1. This term is not wholly free from objection, but so far as the writer knows, no less objectionable term has ever been proposed. See in this connection: J. von Kries, Ueber das absolute Gehör. Zeitschrift für Psychologie and Physiologic der Sinnesorgane, III., 1892, p. 257; Otto Abraham, Das absolute Tonbewusstsein. Sammelbände der internationalen Musikgesellschaft, Jahrgang III., I., 1901, pp. 1f. [Return to text]
2. This practice klavier is an instrument which has been devised for the purpose of affording students an opportunity to acquire a playing technique under optimal conditions. The instrument consists essentially of a piano keyboard (eighty-eight keys) of standard size and form, but it has no piano-strings or other internal mechanism of a sound-producing sort. This silent keyboard proved to be peculiarly well-adapted to the purpose for which it was used in the present investigation. [Return to text]
3. Miss Cottlow possesses a remarkably clear and definite chromaesthesia (colored hearing) which she has represented in colors for the author, who hopes to publish a detailed description of it in the near future. [Return to text]
4. For instance, C. Stumpf, Tonpsychologie, I., 1883 pp. 235f.; II., 1890, pp. 553f.; von Kries, loc cit., pp. 264 and 269ff.; Abraham, loc. cit., pp. 25ff. [Return to text]
5. Stumpf, loc cit., I., p. 235; see Abraham's discussion of this point, loc. cit., pp. 25ff. [Return to text]
6. Köhler has discovered that a specific "quality" or "vocality" (a u sound) attaches to a pitch of about 262 vibrations (pure tone, unmixed with overtones) ; that a second specific 'quality' or 'vocality' (an o sound) attaches to a pitch of about 522 vibrations; that a third (an a sound) attaches to a pitch of about 1055 vibrations; and that a fourth (an e sound) attaches to a pitch of about 2090 vibrations. (W. Köhler, Akustische Untersuchungen. Zeitschrift für Psychologie, LIV., 1910, pp. 241ff., and LVIII., 1911, pp. 59-140, especially p. 128; Ueber akustische Prinzipalqualitäten. Bericht flber den IV. Kongress für experimentelle Psychologie, 1911, p. 234.) And Révész reports that even unmusical observers, who are unfamiliar with musical intervals, are able to detect a "similarity" in the pitches of pure tones which are selected from points an octave apart on the tonal scale-- from which he concludes that the c's possess a specific and common "character" of c-ness, the d's a specific d-ness, etc. (G. Révész, Nachweis dass in der sogenannten Tonhöhe zwei voneinander unabhãngige Eigenschaften zu unterscheiden sind. Nachrichten. der leöniglicheu Gesellschaft der Wissenschaften .ru Gottingen, Math-physik. Kiasse, 1912, pp. 247-252; Ton psychologie, 1913, pp. 90-101.) See also J. D. Modell and G. J. Rich, A Preliminary Study of Vowel Qualities. American Journal of Psychology, XXVI., 1915, pp. 453-456. [Return to text]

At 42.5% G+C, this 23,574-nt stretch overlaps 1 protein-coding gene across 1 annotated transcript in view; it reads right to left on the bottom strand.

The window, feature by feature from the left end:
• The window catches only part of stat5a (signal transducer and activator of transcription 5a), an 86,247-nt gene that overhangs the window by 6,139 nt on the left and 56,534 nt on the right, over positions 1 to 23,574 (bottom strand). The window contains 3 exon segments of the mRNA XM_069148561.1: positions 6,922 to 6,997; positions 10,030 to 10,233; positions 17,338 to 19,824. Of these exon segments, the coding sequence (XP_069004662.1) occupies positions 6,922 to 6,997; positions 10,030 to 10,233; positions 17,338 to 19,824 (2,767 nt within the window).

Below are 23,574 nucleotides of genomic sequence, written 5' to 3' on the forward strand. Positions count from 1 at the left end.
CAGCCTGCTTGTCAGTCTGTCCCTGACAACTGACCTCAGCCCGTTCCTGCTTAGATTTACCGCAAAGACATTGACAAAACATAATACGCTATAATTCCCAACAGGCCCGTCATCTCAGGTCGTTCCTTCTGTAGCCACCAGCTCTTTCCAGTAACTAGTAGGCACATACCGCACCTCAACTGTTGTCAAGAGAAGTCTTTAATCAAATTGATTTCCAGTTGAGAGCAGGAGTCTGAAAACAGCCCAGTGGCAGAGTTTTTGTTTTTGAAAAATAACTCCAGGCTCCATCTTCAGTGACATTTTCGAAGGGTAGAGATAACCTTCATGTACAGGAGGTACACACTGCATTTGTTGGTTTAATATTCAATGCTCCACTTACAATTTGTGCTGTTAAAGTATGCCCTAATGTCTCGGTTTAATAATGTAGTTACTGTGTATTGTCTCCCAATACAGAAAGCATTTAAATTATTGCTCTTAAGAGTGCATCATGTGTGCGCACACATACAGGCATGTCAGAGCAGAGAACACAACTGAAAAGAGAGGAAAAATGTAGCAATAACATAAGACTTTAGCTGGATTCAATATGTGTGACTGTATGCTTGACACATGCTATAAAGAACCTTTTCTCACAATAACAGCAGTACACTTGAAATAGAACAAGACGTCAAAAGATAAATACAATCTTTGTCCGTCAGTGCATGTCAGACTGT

7. For a detailed description of the genetic stages in the development of recognition see E. L. Woods, An Experimental Analysis of the Process of Recognizing. American Journal of Psychology, XXVI., 1915, pp. 313-387. [Return to text]
8. Max Meyer reports a series of experiments from which he seems to infer that memory for absolute pitch may be developed by training; but an examination of his findings leaves one in doubt as to whether any improvement actually took place during the progress of the training. Meyer's investigation throws no light on the question as to whether an individual who possesses no memory for absolute pitch can acquire that capacity by training. (Max Meyer, Is the Memory of Absolute Pitch Capable of Development by Training? Psychological Review, VI., pp. .514-516.) [Return to text]